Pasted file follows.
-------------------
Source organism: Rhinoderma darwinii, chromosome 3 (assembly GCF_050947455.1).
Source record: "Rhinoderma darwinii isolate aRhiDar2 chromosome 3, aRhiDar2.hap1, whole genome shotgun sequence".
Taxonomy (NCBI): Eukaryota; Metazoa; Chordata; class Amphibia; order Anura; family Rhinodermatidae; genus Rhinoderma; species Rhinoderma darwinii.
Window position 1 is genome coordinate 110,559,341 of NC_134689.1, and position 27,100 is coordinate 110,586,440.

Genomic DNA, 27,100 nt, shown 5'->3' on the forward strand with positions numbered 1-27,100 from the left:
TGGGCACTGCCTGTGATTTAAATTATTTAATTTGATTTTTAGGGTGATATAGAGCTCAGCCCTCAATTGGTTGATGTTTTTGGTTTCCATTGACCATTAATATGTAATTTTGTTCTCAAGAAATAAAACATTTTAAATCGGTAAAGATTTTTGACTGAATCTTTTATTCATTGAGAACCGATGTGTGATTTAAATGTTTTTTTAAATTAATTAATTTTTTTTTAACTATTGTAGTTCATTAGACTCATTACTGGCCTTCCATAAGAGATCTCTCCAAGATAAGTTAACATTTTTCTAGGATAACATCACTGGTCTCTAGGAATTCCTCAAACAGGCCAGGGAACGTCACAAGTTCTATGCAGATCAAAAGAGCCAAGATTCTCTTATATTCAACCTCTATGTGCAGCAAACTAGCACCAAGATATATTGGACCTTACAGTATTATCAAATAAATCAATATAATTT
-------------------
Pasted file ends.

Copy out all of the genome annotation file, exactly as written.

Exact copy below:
Source organism: Rhinoderma darwinii, chromosome 3 (assembly GCF_050947455.1).
Source record: "Rhinoderma darwinii isolate aRhiDar2 chromosome 3, aRhiDar2.hap1, whole genome shotgun sequence".
Taxonomy (NCBI): Eukaryota; Metazoa; Chordata; class Amphibia; order Anura; family Rhinodermatidae; genus Rhinoderma; species Rhinoderma darwinii.
Window position 1 is genome coordinate 110,559,341 of NC_134689.1, and position 27,100 is coordinate 110,586,440.

Genomic DNA, 27,100 nt, shown 5'->3' on the forward strand with positions numbered 1-27,100 from the left:
TGGGCACTGCCTGTGATTTAAATTATTTAATTTGATTTTTAGGGTGATATAGAGCTCAGCCCTCAATTGGTTGATGTTTTTGGTTTCCATTGACCATTAATATGTAATTTTGTTCTCAAGAAATAAAACATTTTAAATCGGTAAAGATTTTTGACTGAATCTTTTATTCATTGAGAACCGATGTGTGATTTAAATGTTTTTTTAAATTAATTAATTTTTTTTTAACTATTGTAGTTCATTAGACTCATTACTGGCCTTCCATAAGAGATCTCTCCAAGATAAGTTAACATTTTTCTAGGATAACATCACTGGTCTCTAGGAATTCCTCAAACAGGCCAGGGAACGTCACAAGTTCTATGCAGATCAAAAGAGCCAAGATTCTCTTATATTCAACCTCTATGTGCAGCAAACTAGCACCAAGATATATTGGACCTTACAGTATTATCAAATAAATCAATATAATTT